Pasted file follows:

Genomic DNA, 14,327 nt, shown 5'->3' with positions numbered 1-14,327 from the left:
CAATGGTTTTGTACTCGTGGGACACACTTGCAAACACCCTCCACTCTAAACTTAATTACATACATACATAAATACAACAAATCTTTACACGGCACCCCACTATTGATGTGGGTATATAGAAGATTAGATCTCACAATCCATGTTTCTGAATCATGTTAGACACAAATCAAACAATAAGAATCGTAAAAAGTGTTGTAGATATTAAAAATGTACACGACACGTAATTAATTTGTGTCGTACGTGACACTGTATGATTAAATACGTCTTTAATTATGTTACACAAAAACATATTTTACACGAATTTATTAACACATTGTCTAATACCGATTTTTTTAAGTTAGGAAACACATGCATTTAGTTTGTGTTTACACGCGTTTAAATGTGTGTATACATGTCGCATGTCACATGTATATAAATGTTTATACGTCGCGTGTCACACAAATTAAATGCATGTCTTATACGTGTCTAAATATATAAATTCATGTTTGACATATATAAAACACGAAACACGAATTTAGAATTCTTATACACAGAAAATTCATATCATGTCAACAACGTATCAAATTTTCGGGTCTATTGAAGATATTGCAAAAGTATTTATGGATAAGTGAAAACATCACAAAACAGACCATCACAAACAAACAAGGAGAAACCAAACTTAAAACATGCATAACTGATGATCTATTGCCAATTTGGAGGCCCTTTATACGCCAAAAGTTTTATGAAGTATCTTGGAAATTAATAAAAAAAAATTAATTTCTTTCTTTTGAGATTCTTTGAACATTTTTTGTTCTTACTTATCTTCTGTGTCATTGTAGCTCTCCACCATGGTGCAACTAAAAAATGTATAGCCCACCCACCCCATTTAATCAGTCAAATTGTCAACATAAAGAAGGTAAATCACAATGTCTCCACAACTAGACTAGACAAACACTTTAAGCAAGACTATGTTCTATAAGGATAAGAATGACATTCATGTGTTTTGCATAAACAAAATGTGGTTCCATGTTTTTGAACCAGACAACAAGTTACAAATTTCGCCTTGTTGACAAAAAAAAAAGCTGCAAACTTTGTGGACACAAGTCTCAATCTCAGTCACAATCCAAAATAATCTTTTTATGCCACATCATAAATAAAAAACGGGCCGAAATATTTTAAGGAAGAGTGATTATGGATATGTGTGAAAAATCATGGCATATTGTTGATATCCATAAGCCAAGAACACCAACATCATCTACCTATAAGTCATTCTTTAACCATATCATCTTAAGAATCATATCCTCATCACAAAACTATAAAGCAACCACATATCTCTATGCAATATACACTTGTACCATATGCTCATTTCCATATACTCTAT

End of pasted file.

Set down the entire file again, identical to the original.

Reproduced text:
Genomic DNA, 14,327 nt, shown 5'->3' with positions numbered 1-14,327 from the left:
CAATGGTTTTGTACTCGTGGGACACACTTGCAAACACCCTCCACTCTAAACTTAATTACATACATACATAAATACAACAAATCTTTACACGGCACCCCACTATTGATGTGGGTATATAGAAGATTAGATCTCACAATCCATGTTTCTGAATCATGTTAGACACAAATCAAACAATAAGAATCGTAAAAAGTGTTGTAGATATTAAAAATGTACACGACACGTAATTAATTTGTGTCGTACGTGACACTGTATGATTAAATACGTCTTTAATTATGTTACACAAAAACATATTTTACACGAATTTATTAACACATTGTCTAATACCGATTTTTTTAAGTTAGGAAACACATGCATTTAGTTTGTGTTTACACGCGTTTAAATGTGTGTATACATGTCGCATGTCACATGTATATAAATGTTTATACGTCGCGTGTCACACAAATTAAATGCATGTCTTATACGTGTCTAAATATATAAATTCATGTTTGACATATATAAAACACGAAACACGAATTTAGAATTCTTATACACAGAAAATTCATATCATGTCAACAACGTATCAAATTTTCGGGTCTATTGAAGATATTGCAAAAGTATTTATGGATAAGTGAAAACATCACAAAACAGACCATCACAAACAAACAAGGAGAAACCAAACTTAAAACATGCATAACTGATGATCTATTGCCAATTTGGAGGCCCTTTATACGCCAAAAGTTTTATGAAGTATCTTGGAAATTAATAAAAAAAAATTAATTTCTTTCTTTTGAGATTCTTTGAACATTTTTTGTTCTTACTTATCTTCTGTGTCATTGTAGCTCTCCACCATGGTGCAACTAAAAAATGTATAGCCCACCCACCCCATTTAATCAGTCAAATTGTCAACATAAAGAAGGTAAATCACAATGTCTCCACAACTAGACTAGACAAACACTTTAAGCAAGACTATGTTCTATAAGGATAAGAATGACATTCATGTGTTTTGCATAAACAAAATGTGGTTCCATGTTTTTGAACCAGACAACAAGTTACAAATTTCGCCTTGTTGACAAAAAAAAAAGCTGCAAACTTTGTGGACACAAGTCTCAATCTCAGTCACAATCCAAAATAATCTTTTTATGCCACATCATAAATAAAAAACGGGCCGAAATATTTTAAGGAAGAGTGATTATGGATATGTGTGAAAAATCATGGCATATTGTTGATATCCATAAGCCAAGAACACCAACATCATCTACCTATAAGTCATTCTTTAACCATATCATCTTAAGAATCATATCCTCATCACAAAACTATAAAGCAACCACATATCTCTATGCAATATACACTTGTACCATATGCTCATTTCCATATACTCTAT